The way the assignments appear like a checklist is also great because it meant that I could check them off to make sure they were all there.

This has given me the power to go totally paperless. The examiner at the end of the year just needs an iPad. It means no unnecessary downloading of student work and it means everything is accessible. iTunes U also accepts all file formats that we use so it’s great.

Edited to add. A massive benefit some of my students have had is that when they were going for interviews for jobs or other courses they were able to send links to the potential employer or bring the course along to interview.



Release of Socrative iTunes U course.

Many of us use Socrative in our classrooms. I have been encouraging colleagues to try and use it too but they are often reluctant figuring it is complicated. I was recently encourages to create this course and iBook by teachers who did take my word for it being easy and ended up trying it and loving it.

It just goes through the very basics but it’s enough to get teachers interested enough to try more!



App Review – The File Converter

Today’s App Review is The File Converter by Ghost Mobile. There have been many times where I have landed myself in a situation where I have landed something in my Dropbox and left my Macbook at home without realising later that I will have to use a PC which many not be able to open a specific file created on my Mac. The most common issue I have is forgetting to export Pages documents to Word or PDF. My usual solution to this would be to open on my iOS device in Pages and export again. While this is a great and tried and tested solution I do need the Pages App. Another mistake would be forgetting to export something like a Photoshop .psd file which cannot be opened without the software itself.

The File Converter is great in situations like this and will takes files from your email or iOS device. Below are the options available.

  • Video Converter: Convert to 3GP, 3G2, AVI, FLV, MKV, MP4, MPEG-2, OGG, WEBM, and WMV
  • Document Converter: Convert to PDF, DOC, DOCX, TXT, ODT, FLASH and HTML
  • Audio Converter: Convert to MP3, OGG, WAV, WMA, AAC, FLAC, M4A, and MMF
  • E-book Converter: Convert to EPUB, MOBI, PDF, LRF, FB2, LIT, PDB, TCR
  • Archive Converter: Convert any file to ZIP, BZ2, 7Z, GZ

The App may not be one I would use all the time but definitely one that I can see saving me in emergency situations like the one described above. I can definitely see the e-book and documente conversion options being very useful.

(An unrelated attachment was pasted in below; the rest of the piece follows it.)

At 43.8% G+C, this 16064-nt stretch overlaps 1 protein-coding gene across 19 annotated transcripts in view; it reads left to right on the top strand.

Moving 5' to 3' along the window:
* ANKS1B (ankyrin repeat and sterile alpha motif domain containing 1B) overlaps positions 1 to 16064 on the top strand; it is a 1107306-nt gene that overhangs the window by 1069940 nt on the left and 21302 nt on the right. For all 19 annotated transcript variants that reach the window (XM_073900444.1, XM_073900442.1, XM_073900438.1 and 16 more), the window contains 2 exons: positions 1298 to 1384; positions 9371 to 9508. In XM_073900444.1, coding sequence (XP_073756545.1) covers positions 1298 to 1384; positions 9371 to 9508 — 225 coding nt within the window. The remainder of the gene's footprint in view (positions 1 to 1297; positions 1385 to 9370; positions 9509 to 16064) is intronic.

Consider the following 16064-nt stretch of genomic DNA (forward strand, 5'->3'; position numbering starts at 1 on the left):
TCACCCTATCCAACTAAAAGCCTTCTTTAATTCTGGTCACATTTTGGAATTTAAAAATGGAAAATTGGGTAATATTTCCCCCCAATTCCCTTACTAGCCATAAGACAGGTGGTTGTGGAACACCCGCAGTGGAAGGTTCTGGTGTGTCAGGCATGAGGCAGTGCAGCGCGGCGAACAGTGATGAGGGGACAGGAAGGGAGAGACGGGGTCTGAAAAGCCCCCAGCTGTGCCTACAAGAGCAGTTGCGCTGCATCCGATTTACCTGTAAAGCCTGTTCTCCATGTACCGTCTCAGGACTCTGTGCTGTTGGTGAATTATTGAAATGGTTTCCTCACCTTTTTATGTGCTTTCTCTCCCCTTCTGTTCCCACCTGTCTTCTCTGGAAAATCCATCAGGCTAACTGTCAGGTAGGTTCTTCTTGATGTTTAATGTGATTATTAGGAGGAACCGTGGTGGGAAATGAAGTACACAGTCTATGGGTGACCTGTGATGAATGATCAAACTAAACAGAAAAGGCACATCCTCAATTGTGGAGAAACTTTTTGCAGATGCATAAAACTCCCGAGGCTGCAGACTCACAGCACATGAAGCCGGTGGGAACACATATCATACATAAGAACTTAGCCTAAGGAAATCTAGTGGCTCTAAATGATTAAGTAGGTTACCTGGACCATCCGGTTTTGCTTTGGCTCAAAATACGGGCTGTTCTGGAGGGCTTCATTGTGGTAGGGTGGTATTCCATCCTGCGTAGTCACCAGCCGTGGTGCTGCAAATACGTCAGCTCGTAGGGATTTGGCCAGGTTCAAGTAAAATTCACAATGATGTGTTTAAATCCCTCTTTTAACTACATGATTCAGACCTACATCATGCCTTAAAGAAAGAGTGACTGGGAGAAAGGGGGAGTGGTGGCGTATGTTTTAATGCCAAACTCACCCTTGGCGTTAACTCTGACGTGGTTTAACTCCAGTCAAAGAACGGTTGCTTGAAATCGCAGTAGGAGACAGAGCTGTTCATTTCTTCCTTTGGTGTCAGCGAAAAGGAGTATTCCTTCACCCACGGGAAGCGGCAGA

The App costs €2.69 and can be downloaded  from HERE.

Fluency Finder

Today’s App Review is Fluency Finder by Lantz, Glass and Gaskins, LLC. As an ESOL (English as a Second Language) Teacher I never really know what stage my students are in their learning when they start. Students are usually varied between those that can read, write and speak English but not accurately. Some students can speak but not read and others can read and write but not speak. This App is a great help during the initial screening process and can be used after too.

Fluency finder tracks a students progress and means all records are right there on your device which cuts down on mass amounts of paper work.
To begin all you have to do is add students to the App and select an appropriate passage for them to read. This can be read from a device or you can print a copy. As the student begins to read the App times them and you can mark any mistakes they make on your device. By tapping + you indicate a student makes a mistake and – indicates that the student corrected their own mistake. After tapping finish you automatically see the results. There are different fluency levels and you can measure readings from 60-175 words per minute so it is easy to find a speed that would suit an individual student.

I have found this App to be a massive asset to my class and really enjoyed seeing the comparisons between the initial recorded results and the results in the classes final week.

The App does cost $6.99 but is great for what you get and it can be downloaded from HERE.

App Review – Teacher Studio.

Time for another App Review and this time it is a Mac App. In the past I used Teacher Kit on my iPad for recording grades, attendance etc but really needed something on my Mac as well.

I couldn’t find an App that synched between Mac and iOS (well one that got good reviews) so decided to splash out on Teacher Studio by Lomation which admittedly was pricey at almost $50 but I have never looked back.
It allows you to store grades, attendance, lesson plans, timetables and notes.

When it comes to attendance I like the fact that it has a ‘tardy” option so you can clearly mark students for being in late which is a recurring problem in some of the early morning classes. There is also a line to write notes so if a student is late for a genuine reason you can make note of it.

Once a students details are added into the application that student can be added to a number of different classes. Within student settings you can store all contact info as well as emergency contacts and notes. You can also upload their photo which can be handy when grading assignments. Right now I have 7 Darrens in one class and believe me it does get confusing. In another class I have two students with the same first and last names!